"This vessel has a brother," Mycroft concedes, after a moment's pause. "Remarkably intelligent, for a mortal, at least, and surprisingly perceptive. I'm rather fond of it, but I'm afraid that I don't quite have the time to keep an eye on it any longer, and my little helpers aren't much for subtlety."

This surprises Lestrade enough that he goggles. "I'm sorry, what?"

The daemon sighs, as though Lestrade is being purposefully abstruse. "A mortal 'brother'. Quite a clever one, at that, it deduced that its brother was not quite what he seemed, and all at the tender age of five. I've grown quite fond of it. Yes, I'm capable of being fond of things."

"And this concerns me why?" Lestrade makes a manful attempt to catch up.

"Because the little mortal has taken it into its pretty little head that mortal crime and its mundane permutations are fascinating, and as such is quite likely to bumble into your current vocation at some point in the future," Mycroft makes an elegant, dismissive gesture, "I will take it as a personal favour if it does not expire. Enough to overlook Sussex, perhaps." When the daemon smiles this time, there is the faint gleam of white teeth, and in his pockets, Lestrade's fingers are beginning to ache. He had been so careful.

"Suppose I should have known that you'd find out about that sooner or later."

"We all need our hobbies. Yours is an adorable little orphanage filled with Sight-sensitives, mine is a distressingly clever little mortal with no sense of self preservation. Do we have an accord?"

"We do," Lestrade grits out, grudgingly. Besides, technically, looking after mortal souls is part of his job description. And - Lestrade tries not to perk up at this - he has never heard of Mycroft forming any sort of sentimental attachment. Perhaps there's an advantage here.

"Good. You may find it to be somewhat of a handful, but you do seem to be rather good with mortals." The seed pouch disappears into a wisp of gray smoke, and Mycroft slides to his feet, Anthea tucked into the crook of one sleek elbow. "I'm pulling a few strings to find it a suitable minder, but things are going so terribly slowly. You'll do, for now."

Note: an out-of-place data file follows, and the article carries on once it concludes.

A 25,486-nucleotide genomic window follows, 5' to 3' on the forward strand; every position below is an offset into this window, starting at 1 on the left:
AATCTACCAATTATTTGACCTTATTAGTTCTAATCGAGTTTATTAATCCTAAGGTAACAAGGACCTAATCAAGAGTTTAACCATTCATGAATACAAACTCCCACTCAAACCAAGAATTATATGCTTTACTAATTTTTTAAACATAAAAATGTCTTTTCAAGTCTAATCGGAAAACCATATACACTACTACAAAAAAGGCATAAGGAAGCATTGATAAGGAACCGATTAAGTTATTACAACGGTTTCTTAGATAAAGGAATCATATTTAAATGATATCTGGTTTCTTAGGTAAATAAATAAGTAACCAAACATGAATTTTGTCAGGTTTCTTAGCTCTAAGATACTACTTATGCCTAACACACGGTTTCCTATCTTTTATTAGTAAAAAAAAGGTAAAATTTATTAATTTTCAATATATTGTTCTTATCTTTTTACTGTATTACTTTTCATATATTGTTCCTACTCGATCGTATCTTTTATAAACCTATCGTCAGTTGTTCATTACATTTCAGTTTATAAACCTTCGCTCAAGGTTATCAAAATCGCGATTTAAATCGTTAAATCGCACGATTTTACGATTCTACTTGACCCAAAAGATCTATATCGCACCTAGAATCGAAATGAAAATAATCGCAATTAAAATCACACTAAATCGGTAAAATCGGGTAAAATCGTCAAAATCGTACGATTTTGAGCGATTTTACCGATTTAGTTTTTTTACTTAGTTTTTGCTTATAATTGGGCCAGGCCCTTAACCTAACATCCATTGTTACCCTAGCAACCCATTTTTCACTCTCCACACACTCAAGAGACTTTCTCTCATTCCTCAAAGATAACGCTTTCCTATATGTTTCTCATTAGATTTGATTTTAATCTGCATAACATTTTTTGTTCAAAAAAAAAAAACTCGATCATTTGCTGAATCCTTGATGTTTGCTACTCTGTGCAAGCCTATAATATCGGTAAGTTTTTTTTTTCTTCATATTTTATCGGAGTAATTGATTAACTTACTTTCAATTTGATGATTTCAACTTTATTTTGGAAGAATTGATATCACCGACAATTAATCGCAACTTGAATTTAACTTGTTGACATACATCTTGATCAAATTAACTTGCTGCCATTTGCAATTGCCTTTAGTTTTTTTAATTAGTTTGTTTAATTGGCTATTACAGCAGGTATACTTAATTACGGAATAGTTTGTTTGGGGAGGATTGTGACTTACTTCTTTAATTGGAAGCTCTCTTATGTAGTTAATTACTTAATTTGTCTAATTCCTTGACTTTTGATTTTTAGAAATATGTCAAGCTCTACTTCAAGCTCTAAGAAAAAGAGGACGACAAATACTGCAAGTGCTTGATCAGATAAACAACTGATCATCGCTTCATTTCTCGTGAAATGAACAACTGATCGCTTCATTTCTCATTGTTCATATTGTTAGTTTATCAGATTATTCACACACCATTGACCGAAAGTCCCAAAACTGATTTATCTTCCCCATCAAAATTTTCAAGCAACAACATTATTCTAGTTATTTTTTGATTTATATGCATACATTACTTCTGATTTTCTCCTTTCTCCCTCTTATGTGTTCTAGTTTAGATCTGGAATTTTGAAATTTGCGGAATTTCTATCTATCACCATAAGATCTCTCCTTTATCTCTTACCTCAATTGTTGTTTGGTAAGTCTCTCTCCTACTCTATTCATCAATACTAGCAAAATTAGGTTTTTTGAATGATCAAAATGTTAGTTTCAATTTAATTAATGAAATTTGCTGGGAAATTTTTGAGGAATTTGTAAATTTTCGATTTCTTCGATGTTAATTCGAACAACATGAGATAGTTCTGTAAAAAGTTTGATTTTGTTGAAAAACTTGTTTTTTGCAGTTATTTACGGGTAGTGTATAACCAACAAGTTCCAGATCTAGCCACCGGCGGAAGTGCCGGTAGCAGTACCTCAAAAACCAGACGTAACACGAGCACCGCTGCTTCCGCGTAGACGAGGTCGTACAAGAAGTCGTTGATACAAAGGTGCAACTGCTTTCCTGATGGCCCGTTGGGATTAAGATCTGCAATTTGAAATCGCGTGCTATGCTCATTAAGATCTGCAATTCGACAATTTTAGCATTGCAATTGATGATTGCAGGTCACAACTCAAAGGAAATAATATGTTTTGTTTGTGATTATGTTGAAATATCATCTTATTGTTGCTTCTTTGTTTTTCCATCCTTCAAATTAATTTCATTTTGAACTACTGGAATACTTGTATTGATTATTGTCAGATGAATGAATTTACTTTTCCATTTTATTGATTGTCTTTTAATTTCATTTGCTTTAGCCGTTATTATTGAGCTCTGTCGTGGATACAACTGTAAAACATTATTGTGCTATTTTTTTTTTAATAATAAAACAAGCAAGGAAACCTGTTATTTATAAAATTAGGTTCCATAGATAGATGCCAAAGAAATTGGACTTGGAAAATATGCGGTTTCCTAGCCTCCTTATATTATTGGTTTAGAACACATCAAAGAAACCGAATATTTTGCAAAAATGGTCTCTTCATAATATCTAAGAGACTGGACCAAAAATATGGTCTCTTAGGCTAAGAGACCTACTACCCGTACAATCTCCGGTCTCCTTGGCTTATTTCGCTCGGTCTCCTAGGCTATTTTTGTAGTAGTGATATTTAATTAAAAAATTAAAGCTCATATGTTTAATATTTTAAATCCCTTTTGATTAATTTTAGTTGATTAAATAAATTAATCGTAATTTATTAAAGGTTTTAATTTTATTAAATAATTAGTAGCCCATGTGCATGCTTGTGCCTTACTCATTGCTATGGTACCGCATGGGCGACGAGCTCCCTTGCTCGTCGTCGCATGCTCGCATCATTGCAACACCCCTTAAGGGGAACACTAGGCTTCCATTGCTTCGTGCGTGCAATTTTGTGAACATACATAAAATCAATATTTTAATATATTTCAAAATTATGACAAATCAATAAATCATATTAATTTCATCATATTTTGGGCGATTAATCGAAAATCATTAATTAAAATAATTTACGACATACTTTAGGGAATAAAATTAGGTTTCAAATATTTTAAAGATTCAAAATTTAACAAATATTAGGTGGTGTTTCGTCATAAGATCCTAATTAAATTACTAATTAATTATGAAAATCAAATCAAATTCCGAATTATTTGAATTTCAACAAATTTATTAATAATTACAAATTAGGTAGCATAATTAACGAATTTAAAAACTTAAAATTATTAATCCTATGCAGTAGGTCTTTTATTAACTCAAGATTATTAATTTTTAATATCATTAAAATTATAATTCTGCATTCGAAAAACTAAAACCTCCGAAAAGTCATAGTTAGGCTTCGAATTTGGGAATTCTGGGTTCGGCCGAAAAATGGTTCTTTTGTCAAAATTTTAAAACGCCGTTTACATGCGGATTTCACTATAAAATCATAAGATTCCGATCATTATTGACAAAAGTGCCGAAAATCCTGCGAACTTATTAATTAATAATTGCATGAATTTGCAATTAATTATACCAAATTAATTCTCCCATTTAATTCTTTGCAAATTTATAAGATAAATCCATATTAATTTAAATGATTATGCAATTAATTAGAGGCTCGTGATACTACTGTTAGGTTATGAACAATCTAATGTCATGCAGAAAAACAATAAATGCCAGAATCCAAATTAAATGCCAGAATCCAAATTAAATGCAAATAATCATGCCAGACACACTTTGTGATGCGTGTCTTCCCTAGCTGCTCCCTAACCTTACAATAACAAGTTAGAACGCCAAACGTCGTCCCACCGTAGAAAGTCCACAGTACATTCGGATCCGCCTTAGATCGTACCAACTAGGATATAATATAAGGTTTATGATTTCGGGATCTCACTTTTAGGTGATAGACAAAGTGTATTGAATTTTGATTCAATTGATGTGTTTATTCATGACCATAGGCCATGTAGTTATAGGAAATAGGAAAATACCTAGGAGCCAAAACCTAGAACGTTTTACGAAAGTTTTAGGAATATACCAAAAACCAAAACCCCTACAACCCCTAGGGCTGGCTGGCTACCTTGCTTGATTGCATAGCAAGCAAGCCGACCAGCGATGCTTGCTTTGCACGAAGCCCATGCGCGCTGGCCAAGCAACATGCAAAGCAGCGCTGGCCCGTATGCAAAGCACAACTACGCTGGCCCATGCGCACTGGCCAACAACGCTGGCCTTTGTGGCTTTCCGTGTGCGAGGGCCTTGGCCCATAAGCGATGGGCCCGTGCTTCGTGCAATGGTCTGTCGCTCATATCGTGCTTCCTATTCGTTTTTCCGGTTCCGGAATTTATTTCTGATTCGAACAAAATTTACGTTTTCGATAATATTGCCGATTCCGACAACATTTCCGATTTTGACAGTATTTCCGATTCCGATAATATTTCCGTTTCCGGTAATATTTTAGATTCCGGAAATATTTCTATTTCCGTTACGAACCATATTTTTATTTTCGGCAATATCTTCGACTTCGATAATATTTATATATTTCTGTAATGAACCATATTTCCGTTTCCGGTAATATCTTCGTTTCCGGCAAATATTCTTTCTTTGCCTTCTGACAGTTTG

"Thanks," Lestrade notes dryly, as the pigeons hastily take flight; Mycroft is approaching, in his soundless stride, and Lestrade fights the urge to take a step back. He won't be intimidated. "What's the kid's name?"

"Sherlock," Mycroft supplies. "Sherlock Holmes."

"Got it," Lestrade nods, then he freezes as the daemon inclines his head and reaches over, patting over his pocket mockingly with the flat of his gloved hand, as though Lestrade's best wards were nothing more than smoke and mirrors. Fear thuds in a dull twist deep in his vessel's gut, but Lestrade merely swallows and holds Mycroft's eyes, defiant, and after a while, the daemon glances away, oddly pleased.

"That little boy's murder in Coventry. The perpetrator is a janitor at his school. Lives in a shared flat in Hackney." Mycroft rattles out an address, looking distant, as though sharing a grocery list. "Give him to the law and send him our way, Inspector."